The V Visa is a nonimmigrant visa which was created to allow families to stay together while waiting for immigrant visas to be processed. This visa permits a spouse or children of a U.S. lawful permanent resident to live and work in the U.S. on a temporary basis until they are able to apply for lawful permanent resident status or for a different visa.
A permanent resident is also known as a green card holder and they have many different rights such as the right to work in the U.S., the right to live permanently in the U.S., the right to apply for educational financial aid and the right to start a business.
The V Visa allows family members to live with the lawful permanent resident rather than having to wait outside the United States. V visas are a temporary visa and only those who meet certain criteria are eligible for the visa.
Who is Eligible for a V Visa?
If you are a permanent resident or green card holder, your spouse, a child who is unmarried and under 21, or the child of your spouse or your step-child may be eligible for a V visa. However, they are eligible only if all of the following conditions apply:
- You filed Form I-130, Petition for Alien Relative on or before December 21, 2000 for your family member and this includes children unmarried and under 21 who are listed on the petition;
- The petition’s priority date is at least three years old;
- The priority date is not current;
- The applicant must not have already had an immigrant visa interview or be scheduled for an interview;
- The petition must not already be at a U.S. Embassy or Consulate for immigrant visa processing; and
- The applicant must also be otherwise eligible as an immigrant.
The V Visa not only benefits spouses and minor children who are currently outside the U.S. and have been waiting for more than 3 years but also benefits those who satisfy the 3-year requirement and are in the U.S.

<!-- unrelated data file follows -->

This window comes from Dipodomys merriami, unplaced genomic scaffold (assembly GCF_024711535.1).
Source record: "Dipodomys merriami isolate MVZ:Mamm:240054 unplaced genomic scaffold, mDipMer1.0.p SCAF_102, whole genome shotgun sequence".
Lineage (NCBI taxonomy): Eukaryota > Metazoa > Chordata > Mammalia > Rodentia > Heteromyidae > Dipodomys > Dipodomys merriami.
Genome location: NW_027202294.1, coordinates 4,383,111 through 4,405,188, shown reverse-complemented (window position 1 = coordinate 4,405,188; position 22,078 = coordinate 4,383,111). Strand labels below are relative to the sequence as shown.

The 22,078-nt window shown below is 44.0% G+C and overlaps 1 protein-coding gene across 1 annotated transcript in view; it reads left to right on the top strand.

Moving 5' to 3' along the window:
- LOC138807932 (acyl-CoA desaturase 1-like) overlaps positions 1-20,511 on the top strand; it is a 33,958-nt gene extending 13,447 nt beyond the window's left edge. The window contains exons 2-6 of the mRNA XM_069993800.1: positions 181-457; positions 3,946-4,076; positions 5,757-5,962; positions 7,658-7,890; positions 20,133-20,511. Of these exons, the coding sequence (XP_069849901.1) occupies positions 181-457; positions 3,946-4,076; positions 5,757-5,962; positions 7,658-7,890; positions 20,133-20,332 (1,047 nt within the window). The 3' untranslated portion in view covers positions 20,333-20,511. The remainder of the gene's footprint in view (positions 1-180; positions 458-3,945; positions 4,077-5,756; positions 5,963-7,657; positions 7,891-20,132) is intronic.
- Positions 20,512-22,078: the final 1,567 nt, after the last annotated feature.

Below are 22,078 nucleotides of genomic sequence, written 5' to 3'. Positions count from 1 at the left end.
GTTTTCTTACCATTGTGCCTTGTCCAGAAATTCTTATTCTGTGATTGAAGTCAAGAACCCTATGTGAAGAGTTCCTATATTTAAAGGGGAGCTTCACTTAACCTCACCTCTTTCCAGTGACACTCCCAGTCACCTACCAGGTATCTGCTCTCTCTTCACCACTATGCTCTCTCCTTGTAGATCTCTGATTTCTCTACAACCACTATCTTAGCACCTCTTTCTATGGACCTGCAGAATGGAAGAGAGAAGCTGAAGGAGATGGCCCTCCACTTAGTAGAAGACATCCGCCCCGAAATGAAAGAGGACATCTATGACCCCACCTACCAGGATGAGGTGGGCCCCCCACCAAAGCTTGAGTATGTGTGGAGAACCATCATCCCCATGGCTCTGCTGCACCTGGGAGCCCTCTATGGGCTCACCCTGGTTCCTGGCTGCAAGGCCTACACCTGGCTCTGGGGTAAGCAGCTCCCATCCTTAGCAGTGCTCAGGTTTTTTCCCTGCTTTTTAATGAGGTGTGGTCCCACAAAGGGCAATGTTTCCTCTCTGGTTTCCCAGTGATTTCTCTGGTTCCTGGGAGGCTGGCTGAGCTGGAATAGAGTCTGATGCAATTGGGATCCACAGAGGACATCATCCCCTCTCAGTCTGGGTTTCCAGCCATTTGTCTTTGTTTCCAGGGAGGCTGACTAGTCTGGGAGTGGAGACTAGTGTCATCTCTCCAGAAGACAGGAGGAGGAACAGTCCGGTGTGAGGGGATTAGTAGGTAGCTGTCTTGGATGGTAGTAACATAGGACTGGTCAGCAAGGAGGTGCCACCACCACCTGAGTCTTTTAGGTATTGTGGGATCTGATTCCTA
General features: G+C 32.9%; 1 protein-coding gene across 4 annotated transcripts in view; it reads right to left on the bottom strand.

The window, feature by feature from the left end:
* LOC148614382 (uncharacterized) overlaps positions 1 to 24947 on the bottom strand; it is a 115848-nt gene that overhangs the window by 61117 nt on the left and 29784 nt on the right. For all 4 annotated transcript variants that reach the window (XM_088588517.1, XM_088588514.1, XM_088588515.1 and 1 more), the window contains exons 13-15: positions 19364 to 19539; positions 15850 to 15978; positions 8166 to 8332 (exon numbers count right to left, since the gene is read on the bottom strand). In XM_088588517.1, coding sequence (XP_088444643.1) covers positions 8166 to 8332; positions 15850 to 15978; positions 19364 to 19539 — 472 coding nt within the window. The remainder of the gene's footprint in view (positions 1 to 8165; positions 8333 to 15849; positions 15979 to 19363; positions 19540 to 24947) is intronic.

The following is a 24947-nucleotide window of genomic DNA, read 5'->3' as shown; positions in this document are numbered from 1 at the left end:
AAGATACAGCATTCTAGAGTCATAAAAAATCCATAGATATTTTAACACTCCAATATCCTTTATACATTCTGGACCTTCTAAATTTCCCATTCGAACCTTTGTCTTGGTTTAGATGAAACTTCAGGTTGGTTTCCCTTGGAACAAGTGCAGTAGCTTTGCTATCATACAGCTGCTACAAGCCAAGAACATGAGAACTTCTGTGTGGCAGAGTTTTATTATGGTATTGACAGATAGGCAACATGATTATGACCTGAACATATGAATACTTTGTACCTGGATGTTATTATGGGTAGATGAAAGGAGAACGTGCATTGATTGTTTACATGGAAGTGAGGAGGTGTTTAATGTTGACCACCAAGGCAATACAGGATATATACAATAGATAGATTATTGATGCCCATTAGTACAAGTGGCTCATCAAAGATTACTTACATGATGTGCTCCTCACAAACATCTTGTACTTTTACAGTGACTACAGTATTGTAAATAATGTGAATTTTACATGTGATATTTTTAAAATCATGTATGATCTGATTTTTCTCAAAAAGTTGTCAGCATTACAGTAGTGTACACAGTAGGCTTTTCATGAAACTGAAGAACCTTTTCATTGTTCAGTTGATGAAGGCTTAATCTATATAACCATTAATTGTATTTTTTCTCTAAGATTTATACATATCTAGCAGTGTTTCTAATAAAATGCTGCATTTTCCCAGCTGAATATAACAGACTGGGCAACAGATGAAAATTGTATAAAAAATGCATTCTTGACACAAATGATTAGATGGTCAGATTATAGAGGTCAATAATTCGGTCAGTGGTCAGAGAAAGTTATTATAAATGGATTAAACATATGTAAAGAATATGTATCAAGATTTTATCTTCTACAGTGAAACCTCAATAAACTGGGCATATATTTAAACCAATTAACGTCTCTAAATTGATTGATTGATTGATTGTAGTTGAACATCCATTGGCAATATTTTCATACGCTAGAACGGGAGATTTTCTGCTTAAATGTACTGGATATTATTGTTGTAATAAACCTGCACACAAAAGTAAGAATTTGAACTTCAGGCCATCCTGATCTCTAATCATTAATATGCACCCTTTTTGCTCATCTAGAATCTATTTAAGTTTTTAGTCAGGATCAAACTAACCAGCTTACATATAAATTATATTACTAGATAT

This latter group can apply to change status to the new V category. Even those who have been out of status in the U.S. can obtain V status and they will not be subject to removal if they are eligible to claim V visa benefits.
Similarly a V visa applicant who would otherwise be subject to a 3-year or 10-year bar for previous violations of immigration law may get a V visa to come to the U.S. After the V visa holder has a relative petition approved on their behalf and a current priority date, they can adjust status under 245(a) or 245(i) if qualified.
If the immigrant petition or adjustment of status is ultimately denied, the V visa holder loses their status and they have to either leave the U.S. or change to another nonimmigrant status within 30 days of the denial.
How to Apply for a V Visa?
If your family member is inside the U.S., you have to file both of these forms:
- Form I-539: Application to Change Nonimmigrant Status, and Supplement A.
- Form I-693: Medical Examination of Aliens Seeking Adjustment of Status.
However, if your family member is outside the U.S., they must go through consular processing.
Can a V visa holder obtain employment and travel outside the United States?
A V visa holder can obtain employment but they have to get an Employment Authorization Document which permits a temporary visitor to work in the U.S. You can also travel outside the U.S. if you have a V visa. However, these conditions apply:
- If you obtained your V visa abroad, you can travel outside the U.S. as long as the visa is unexpired and you are still eligible for the visa.
- If you obtained your V visa in the U.S., you will need to visit a consular office abroad before you return to the U.S.
Should I Consult a Lawyer?
There are many different types of visa which are available and the eligibility and application requirements can vary greatly. If you want to know which type of visa is the most suitable for you, it may be useful to consult with an experienced immigration attorney before proceeding.